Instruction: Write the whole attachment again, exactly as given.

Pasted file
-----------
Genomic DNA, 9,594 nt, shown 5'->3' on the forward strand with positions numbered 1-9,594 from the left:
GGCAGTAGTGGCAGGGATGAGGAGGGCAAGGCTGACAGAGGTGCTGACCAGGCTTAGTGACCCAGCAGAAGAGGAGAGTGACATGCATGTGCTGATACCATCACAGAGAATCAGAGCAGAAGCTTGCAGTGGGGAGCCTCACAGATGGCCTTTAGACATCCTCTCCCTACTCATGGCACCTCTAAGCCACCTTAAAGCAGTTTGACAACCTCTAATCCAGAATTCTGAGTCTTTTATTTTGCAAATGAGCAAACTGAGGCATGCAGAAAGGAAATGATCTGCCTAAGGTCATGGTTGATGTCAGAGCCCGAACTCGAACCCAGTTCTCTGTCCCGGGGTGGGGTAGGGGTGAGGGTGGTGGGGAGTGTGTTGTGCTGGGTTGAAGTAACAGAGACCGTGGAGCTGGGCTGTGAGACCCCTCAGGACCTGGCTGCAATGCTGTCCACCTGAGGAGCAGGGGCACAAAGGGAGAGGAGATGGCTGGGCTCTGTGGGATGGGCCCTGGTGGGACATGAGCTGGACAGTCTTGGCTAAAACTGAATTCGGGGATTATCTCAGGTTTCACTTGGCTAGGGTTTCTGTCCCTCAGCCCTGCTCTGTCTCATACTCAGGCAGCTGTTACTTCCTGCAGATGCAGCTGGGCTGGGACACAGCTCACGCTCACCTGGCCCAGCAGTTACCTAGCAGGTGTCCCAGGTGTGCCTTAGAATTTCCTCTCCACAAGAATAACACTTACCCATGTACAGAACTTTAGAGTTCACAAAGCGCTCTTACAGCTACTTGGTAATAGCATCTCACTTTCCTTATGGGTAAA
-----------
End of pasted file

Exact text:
Genomic DNA, 9,594 nt, shown 5'->3' on the forward strand with positions numbered 1-9,594 from the left:
GGCAGTAGTGGCAGGGATGAGGAGGGCAAGGCTGACAGAGGTGCTGACCAGGCTTAGTGACCCAGCAGAAGAGGAGAGTGACATGCATGTGCTGATACCATCACAGAGAATCAGAGCAGAAGCTTGCAGTGGGGAGCCTCACAGATGGCCTTTAGACATCCTCTCCCTACTCATGGCACCTCTAAGCCACCTTAAAGCAGTTTGACAACCTCTAATCCAGAATTCTGAGTCTTTTATTTTGCAAATGAGCAAACTGAGGCATGCAGAAAGGAAATGATCTGCCTAAGGTCATGGTTGATGTCAGAGCCCGAACTCGAACCCAGTTCTCTGTCCCGGGGTGGGGTAGGGGTGAGGGTGGTGGGGAGTGTGTTGTGCTGGGTTGAAGTAACAGAGACCGTGGAGCTGGGCTGTGAGACCCCTCAGGACCTGGCTGCAATGCTGTCCACCTGAGGAGCAGGGGCACAAAGGGAGAGGAGATGGCTGGGCTCTGTGGGATGGGCCCTGGTGGGACATGAGCTGGACAGTCTTGGCTAAAACTGAATTCGGGGATTATCTCAGGTTTCACTTGGCTAGGGTTTCTGTCCCTCAGCCCTGCTCTGTCTCATACTCAGGCAGCTGTTACTTCCTGCAGATGCAGCTGGGCTGGGACACAGCTCACGCTCACCTGGCCCAGCAGTTACCTAGCAGGTGTCCCAGGTGTGCCTTAGAATTTCCTCTCCACAAGAATAACACTTACCCATGTACAGAACTTTAGAGTTCACAAAGCGCTCTTACAGCTACTTGGTAATAGCATCTCACTTTCCTTATGGGTAAA